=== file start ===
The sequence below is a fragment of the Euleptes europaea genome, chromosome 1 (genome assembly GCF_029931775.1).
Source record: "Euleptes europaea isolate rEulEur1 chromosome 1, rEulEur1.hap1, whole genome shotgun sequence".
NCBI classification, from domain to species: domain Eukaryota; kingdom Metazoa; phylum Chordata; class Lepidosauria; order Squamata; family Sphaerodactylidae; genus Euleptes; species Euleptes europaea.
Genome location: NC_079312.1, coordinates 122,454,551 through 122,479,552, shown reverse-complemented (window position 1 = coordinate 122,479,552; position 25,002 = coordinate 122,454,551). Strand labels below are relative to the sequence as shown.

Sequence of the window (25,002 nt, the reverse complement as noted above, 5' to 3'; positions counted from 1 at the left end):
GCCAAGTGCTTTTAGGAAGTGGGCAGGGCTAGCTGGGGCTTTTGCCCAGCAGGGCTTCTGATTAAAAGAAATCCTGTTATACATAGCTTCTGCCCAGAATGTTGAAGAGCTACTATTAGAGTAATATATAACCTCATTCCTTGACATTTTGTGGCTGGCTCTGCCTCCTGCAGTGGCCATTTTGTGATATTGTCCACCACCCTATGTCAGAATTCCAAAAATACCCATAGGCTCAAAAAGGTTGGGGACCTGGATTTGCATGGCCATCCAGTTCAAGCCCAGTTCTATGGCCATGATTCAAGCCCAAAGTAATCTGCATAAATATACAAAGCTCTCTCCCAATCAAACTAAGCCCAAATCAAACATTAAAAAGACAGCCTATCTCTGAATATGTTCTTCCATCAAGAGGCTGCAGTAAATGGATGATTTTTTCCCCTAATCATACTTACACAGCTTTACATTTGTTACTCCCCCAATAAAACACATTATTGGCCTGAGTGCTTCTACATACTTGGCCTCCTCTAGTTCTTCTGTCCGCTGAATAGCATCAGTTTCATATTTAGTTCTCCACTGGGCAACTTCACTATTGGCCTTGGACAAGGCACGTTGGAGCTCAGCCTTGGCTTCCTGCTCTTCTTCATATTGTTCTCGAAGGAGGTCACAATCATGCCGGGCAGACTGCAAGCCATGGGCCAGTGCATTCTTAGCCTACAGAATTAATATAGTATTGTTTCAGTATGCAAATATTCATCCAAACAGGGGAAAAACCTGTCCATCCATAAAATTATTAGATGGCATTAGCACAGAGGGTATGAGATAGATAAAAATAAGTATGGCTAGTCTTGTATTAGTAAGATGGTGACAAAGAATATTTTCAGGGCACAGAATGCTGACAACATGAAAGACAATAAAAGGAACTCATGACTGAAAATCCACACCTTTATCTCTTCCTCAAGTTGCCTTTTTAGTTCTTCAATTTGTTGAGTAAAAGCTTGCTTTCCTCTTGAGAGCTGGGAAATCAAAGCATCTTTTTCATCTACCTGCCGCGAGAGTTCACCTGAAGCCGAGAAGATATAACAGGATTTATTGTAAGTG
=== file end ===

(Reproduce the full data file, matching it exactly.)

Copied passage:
The sequence below is a fragment of the Euleptes europaea genome, chromosome 1 (genome assembly GCF_029931775.1).
Source record: "Euleptes europaea isolate rEulEur1 chromosome 1, rEulEur1.hap1, whole genome shotgun sequence".
NCBI classification, from domain to species: domain Eukaryota; kingdom Metazoa; phylum Chordata; class Lepidosauria; order Squamata; family Sphaerodactylidae; genus Euleptes; species Euleptes europaea.
Genome location: NC_079312.1, coordinates 122,454,551 through 122,479,552, shown reverse-complemented (window position 1 = coordinate 122,479,552; position 25,002 = coordinate 122,454,551). Strand labels below are relative to the sequence as shown.

Sequence of the window (25,002 nt, the reverse complement as noted above, 5' to 3'; positions counted from 1 at the left end):
GCCAAGTGCTTTTAGGAAGTGGGCAGGGCTAGCTGGGGCTTTTGCCCAGCAGGGCTTCTGATTAAAAGAAATCCTGTTATACATAGCTTCTGCCCAGAATGTTGAAGAGCTACTATTAGAGTAATATATAACCTCATTCCTTGACATTTTGTGGCTGGCTCTGCCTCCTGCAGTGGCCATTTTGTGATATTGTCCACCACCCTATGTCAGAATTCCAAAAATACCCATAGGCTCAAAAAGGTTGGGGACCTGGATTTGCATGGCCATCCAGTTCAAGCCCAGTTCTATGGCCATGATTCAAGCCCAAAGTAATCTGCATAAATATACAAAGCTCTCTCCCAATCAAACTAAGCCCAAATCAAACATTAAAAAGACAGCCTATCTCTGAATATGTTCTTCCATCAAGAGGCTGCAGTAAATGGATGATTTTTTCCCCTAATCATACTTACACAGCTTTACATTTGTTACTCCCCCAATAAAACACATTATTGGCCTGAGTGCTTCTACATACTTGGCCTCCTCTAGTTCTTCTGTCCGCTGAATAGCATCAGTTTCATATTTAGTTCTCCACTGGGCAACTTCACTATTGGCCTTGGACAAGGCACGTTGGAGCTCAGCCTTGGCTTCCTGCTCTTCTTCATATTGTTCTCGAAGGAGGTCACAATCATGCCGGGCAGACTGCAAGCCATGGGCCAGTGCATTCTTAGCCTACAGAATTAATATAGTATTGTTTCAGTATGCAAATATTCATCCAAACAGGGGAAAAACCTGTCCATCCATAAAATTATTAGATGGCATTAGCACAGAGGGTATGAGATAGATAAAAATAAGTATGGCTAGTCTTGTATTAGTAAGATGGTGACAAAGAATATTTTCAGGGCACAGAATGCTGACAACATGAAAGACAATAAAAGGAACTCATGACTGAAAATCCACACCTTTATCTCTTCCTCAAGTTGCCTTTTTAGTTCTTCAATTTGTTGAGTAAAAGCTTGCTTTCCTCTTGAGAGCTGGGAAATCAAAGCATCTTTTTCATCTACCTGCCGCGAGAGTTCACCTGAAGCCGAGAAGATATAACAGGATTTATTGTAAGTG